Blue fin tuna in trouble

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Europe has joined the United States in a call to suspend commercial fishing for Atlantic Blue Fin Tuna. Many experts say the Blue Fin is seriously over fished. But as The World's Gerry Hadden reports, opponents have pledged to ignore any ban.

MARCO WERMAN: In Qatar this weekend an international commission that governs trade in endangered species will turn its attention to tuna. In particular, Atlantic Blue Fin tuna which most experts say is seriously overfished. Europe has joined the United States in a call to suspend commercial fishing for Atlantic Blue Fin, but opponents have pledged to ignore any ban. Here's more from The World's Gerry Hadden.

GERRY HADDEN: Just half a year ago the European Union rejected a moratorium on commercial blue fin fishing. But now, all 27 member states have accepted the growing scientific consensus that global blue fin stocks are on the verge of collapsing from overfishing. EU Fisheries Commissioner, Marie Demanki, said the blue fin should be listed as an endangered species.

MARIE DEMANKI: We have to do something. And what we really need to do is to accept the short term sacrifices. They will be short term sacrifices.

HADDEN: Those sacrifices are being debated beginning tomorrow in Qatar, where signatories to the United Nations convention on international trade and endangered species are meeting. Delegates appear poised to suspend commercial blue fin fishing and trade until stocks recover sufficiently, which could take years. Some Mediterranean countries, including Spain and France, have resisted a total halt to fishing. The fish means big money for them, but in recent weeks, they've come around, following reports that stocks have already declined by about 80%. Australia, though, is resisting the move as is the country that would be hardest hit by any moratorium, Japan. Japan currently imports between 80 and 90 percent of the world's blue fin. The proposal would idle its fishing boats, and halt its imports. Japan's Chief Cabinet Secretary, Hirofumi Hirano, says his country will do all it can to prevent a fishing ban. He says the point of the international treaty is to protect species, but I am not sure, personally, that it's necessary for the blue fin tuna. Japan insists better management of tuna stocks would be enough to keep them from collapsing and Hirano says his country will simply ignore any suspension of the fishery, which it has the right to do under the terms of another international treaty specific to tuna. But that pledge to continue to fishing doesn't satisfy Japanese tuna fishermen and vendors, who yesterday protested the possible international ban in Tokyo's biggest fish market. One protestor said if we were to only take large and mature fish, there wouldn't be a chance of them going extinct. A woman added I would like them to figure out a strategy that would prevent a ban and would allow them to catch a certain amount. Actually, such strategies have been in place for years and oversight and monitoring have gotten stricter with time. In Europe, for example, observers now count and measure blue fin tuna brought into the docks in an effort to ensure that quotas are not surpassed and that no young tuna have been caught. But marine scientists say the measures haven't worked. Maria Jose Cornax, with the Spanish conservation group Oceana, says last year boats in the Mediterranean caught four times more tuna than the limit allows. She says tuna boats from all over the world converge on the Mediterranean, and that makes it impossible to sort out what's really going on.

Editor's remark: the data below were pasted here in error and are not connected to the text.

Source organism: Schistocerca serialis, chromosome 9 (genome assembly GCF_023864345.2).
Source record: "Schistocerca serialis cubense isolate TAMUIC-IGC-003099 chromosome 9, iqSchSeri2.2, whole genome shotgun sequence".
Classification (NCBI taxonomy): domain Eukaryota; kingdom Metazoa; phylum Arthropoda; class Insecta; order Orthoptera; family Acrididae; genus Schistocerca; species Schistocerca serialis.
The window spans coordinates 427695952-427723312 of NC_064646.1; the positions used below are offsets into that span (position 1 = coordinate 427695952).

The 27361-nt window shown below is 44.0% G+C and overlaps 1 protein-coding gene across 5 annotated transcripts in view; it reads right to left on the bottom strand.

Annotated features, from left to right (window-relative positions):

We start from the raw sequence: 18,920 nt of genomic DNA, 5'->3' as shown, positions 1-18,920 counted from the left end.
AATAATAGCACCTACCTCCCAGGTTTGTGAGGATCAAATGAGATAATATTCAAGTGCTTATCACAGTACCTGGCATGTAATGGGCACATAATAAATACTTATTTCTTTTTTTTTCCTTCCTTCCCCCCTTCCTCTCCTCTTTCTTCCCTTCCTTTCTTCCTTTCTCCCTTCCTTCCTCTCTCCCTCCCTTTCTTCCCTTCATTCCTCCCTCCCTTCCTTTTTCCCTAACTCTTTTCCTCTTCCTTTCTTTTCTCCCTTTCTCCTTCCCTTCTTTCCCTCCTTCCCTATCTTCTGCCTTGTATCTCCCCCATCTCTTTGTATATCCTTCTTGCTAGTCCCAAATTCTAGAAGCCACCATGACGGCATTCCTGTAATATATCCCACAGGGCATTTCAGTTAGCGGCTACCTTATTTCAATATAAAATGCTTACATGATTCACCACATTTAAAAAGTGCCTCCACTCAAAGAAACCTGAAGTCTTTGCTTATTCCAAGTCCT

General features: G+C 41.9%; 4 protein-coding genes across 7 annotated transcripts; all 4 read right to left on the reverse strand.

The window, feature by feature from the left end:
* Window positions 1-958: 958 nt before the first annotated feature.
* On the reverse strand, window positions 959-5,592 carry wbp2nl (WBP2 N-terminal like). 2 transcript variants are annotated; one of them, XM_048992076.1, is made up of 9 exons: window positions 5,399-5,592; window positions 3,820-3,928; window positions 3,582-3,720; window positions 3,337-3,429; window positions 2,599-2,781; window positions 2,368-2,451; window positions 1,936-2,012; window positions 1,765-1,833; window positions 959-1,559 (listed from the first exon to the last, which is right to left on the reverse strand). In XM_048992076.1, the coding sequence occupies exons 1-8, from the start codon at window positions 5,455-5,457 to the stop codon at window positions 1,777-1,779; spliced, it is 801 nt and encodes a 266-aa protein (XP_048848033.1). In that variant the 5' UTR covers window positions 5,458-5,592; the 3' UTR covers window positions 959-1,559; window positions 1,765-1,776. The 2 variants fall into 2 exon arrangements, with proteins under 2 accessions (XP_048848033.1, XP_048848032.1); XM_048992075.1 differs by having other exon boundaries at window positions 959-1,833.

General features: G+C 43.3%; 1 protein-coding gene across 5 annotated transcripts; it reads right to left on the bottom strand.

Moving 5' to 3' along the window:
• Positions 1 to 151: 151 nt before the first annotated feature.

MARIA JOSE CORNAX: First of all, this kind of operations are very, very difficult to control in terms of who is fishing, for which quota this is applying and on another hand, which type boat is taking all that fish, where that fish is going, and just all the documents necessary for just controlling all this operation. It's chaos in the high seas.

HADDEN: If the blue fin fishery is closed, the blue fin will become one of just a handful of marine species currently under international protection. Whatever the decision, the work of the 175 member governments meeting in Qatar won't end with the tuna. They'll have their hands full dealing with proposals to protect a number of other species. Under study are several species of shark, the African elephant, and the polar bear. For The World, I'm Gerry Hadden in Barcelona.